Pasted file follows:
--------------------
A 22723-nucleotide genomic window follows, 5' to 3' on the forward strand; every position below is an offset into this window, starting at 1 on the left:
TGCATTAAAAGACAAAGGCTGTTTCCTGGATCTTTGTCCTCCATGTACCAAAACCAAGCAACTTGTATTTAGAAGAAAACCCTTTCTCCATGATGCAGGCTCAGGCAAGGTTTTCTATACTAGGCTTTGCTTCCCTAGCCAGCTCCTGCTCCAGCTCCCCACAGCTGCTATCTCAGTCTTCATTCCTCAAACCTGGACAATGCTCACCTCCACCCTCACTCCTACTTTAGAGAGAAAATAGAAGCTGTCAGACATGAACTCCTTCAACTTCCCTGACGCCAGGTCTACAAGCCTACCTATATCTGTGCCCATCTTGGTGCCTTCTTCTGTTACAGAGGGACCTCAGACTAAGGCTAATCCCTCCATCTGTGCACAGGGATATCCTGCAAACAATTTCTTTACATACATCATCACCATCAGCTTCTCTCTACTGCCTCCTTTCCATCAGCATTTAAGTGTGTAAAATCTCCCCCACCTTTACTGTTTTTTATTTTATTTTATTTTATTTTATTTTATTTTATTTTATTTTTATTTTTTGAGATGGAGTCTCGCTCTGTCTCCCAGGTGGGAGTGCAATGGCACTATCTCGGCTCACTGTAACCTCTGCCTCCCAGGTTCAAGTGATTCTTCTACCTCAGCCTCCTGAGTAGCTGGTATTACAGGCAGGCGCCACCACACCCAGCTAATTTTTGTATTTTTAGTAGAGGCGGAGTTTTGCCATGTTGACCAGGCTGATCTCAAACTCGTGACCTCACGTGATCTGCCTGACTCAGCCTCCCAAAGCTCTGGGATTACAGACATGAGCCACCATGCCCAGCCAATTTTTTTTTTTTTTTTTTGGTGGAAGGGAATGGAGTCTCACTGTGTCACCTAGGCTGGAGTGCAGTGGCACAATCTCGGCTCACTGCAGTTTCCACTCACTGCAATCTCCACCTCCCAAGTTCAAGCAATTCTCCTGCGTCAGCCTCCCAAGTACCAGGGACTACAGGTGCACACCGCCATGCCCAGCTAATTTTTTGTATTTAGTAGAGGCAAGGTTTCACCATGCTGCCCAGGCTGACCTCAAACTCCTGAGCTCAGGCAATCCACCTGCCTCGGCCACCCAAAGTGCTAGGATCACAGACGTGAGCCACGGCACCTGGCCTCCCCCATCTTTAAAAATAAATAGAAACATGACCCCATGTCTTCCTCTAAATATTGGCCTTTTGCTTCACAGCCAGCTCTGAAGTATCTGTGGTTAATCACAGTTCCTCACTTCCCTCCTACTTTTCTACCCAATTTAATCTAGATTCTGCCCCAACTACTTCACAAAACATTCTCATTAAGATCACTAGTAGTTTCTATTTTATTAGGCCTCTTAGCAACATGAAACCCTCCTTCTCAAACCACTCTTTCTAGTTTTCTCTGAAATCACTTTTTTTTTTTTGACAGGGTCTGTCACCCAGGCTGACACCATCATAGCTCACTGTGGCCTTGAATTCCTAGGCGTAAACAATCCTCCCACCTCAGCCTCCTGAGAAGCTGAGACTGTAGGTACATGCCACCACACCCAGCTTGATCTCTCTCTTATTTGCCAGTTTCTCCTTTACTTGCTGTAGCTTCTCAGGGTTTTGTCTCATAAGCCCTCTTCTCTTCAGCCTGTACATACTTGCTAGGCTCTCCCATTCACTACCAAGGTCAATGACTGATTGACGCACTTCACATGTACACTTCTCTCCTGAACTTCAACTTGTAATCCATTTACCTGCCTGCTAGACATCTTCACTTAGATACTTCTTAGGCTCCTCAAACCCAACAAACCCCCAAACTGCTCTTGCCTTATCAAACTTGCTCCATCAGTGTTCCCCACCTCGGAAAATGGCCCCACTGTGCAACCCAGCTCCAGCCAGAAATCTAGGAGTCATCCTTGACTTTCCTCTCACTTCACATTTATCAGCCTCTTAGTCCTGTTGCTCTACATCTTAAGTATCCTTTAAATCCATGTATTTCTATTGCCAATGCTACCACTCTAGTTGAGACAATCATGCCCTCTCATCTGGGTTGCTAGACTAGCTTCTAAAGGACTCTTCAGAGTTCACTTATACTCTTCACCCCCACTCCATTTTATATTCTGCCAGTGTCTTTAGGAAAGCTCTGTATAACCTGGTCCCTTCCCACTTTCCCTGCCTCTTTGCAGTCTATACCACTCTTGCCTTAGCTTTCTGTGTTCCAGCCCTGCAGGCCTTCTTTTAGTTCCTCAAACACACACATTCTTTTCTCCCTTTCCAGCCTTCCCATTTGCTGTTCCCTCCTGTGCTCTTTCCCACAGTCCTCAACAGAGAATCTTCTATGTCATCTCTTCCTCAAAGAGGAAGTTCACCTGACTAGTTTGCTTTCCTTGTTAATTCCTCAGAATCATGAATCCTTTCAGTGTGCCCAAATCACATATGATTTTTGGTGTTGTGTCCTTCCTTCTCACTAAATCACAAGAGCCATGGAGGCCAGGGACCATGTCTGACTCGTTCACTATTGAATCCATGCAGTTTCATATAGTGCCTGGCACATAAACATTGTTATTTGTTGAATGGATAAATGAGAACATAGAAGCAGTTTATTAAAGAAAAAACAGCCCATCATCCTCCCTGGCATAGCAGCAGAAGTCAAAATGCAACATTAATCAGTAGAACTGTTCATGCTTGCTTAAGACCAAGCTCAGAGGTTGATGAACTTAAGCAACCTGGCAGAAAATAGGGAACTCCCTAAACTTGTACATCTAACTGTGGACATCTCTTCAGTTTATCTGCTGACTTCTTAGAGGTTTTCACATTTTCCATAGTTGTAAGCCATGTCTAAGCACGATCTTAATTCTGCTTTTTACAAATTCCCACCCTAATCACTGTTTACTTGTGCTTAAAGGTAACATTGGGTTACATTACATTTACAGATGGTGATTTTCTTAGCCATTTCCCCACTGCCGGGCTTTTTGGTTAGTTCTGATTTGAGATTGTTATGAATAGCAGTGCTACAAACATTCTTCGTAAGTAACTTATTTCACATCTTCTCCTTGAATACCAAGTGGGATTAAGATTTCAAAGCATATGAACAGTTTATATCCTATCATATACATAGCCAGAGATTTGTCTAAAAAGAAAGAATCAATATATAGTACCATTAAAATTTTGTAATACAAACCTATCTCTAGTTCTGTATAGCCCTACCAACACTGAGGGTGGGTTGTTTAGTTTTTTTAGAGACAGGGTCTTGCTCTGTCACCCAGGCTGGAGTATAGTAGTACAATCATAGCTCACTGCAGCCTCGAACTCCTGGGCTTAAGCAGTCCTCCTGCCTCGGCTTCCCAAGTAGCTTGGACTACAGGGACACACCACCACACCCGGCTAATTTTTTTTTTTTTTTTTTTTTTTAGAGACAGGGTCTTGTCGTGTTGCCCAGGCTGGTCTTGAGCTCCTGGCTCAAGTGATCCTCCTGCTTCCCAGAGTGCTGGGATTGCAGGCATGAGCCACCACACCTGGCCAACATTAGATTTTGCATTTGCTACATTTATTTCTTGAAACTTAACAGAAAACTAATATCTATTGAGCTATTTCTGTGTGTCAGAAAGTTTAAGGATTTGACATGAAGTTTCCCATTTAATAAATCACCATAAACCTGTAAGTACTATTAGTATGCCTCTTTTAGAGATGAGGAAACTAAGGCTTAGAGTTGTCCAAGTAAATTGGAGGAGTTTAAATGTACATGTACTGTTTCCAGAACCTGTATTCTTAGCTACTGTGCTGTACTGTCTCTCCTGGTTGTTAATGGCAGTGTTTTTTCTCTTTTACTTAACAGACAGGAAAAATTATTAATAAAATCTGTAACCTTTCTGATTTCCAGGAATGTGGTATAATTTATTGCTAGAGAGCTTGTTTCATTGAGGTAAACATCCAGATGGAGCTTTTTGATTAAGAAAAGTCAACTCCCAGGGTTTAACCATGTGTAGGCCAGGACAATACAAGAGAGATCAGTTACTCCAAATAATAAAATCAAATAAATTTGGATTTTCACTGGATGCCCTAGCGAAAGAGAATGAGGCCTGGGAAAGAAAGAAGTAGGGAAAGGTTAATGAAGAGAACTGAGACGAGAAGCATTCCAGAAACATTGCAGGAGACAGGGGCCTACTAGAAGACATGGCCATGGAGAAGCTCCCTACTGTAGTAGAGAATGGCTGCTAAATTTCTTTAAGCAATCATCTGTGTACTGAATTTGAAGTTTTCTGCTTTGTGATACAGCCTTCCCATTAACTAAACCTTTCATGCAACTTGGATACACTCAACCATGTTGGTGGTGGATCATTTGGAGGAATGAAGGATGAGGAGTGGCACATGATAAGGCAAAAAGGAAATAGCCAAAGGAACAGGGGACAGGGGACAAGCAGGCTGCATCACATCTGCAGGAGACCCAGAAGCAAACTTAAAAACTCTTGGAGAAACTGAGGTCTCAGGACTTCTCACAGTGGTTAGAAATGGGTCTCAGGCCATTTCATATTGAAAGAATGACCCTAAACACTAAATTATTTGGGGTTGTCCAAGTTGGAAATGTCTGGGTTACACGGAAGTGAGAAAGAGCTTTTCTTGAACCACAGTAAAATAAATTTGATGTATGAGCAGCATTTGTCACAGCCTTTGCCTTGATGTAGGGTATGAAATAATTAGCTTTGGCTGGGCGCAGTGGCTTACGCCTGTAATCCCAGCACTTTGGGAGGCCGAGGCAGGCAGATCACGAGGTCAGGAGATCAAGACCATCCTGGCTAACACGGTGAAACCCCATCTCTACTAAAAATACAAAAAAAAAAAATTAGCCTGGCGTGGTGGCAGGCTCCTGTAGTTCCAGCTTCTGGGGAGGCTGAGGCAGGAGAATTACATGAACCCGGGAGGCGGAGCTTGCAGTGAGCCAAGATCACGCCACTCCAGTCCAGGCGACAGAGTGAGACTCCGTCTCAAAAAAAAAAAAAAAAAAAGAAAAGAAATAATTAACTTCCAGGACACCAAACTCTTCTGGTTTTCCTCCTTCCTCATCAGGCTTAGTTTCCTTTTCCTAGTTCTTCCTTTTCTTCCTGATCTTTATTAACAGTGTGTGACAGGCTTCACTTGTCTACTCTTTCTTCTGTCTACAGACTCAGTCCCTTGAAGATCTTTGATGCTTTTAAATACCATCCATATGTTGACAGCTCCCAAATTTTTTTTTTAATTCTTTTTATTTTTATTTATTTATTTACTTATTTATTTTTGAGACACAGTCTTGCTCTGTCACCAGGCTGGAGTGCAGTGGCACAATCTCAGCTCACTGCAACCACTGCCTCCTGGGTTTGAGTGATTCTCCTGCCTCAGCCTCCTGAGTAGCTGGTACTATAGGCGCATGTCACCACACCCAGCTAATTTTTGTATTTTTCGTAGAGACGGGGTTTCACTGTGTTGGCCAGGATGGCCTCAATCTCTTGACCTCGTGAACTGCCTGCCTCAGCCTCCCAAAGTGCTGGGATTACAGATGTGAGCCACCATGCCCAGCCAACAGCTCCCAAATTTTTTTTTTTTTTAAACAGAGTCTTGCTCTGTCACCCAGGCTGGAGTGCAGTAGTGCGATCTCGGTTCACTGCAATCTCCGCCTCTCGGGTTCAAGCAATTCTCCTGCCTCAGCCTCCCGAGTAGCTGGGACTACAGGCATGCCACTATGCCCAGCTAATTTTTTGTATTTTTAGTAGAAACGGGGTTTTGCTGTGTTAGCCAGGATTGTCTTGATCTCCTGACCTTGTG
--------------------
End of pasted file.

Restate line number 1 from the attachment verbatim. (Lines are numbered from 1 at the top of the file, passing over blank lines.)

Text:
A 22723-nucleotide genomic window follows, 5' to 3' on the forward strand; every position below is an offset into this window, starting at 1 on the left: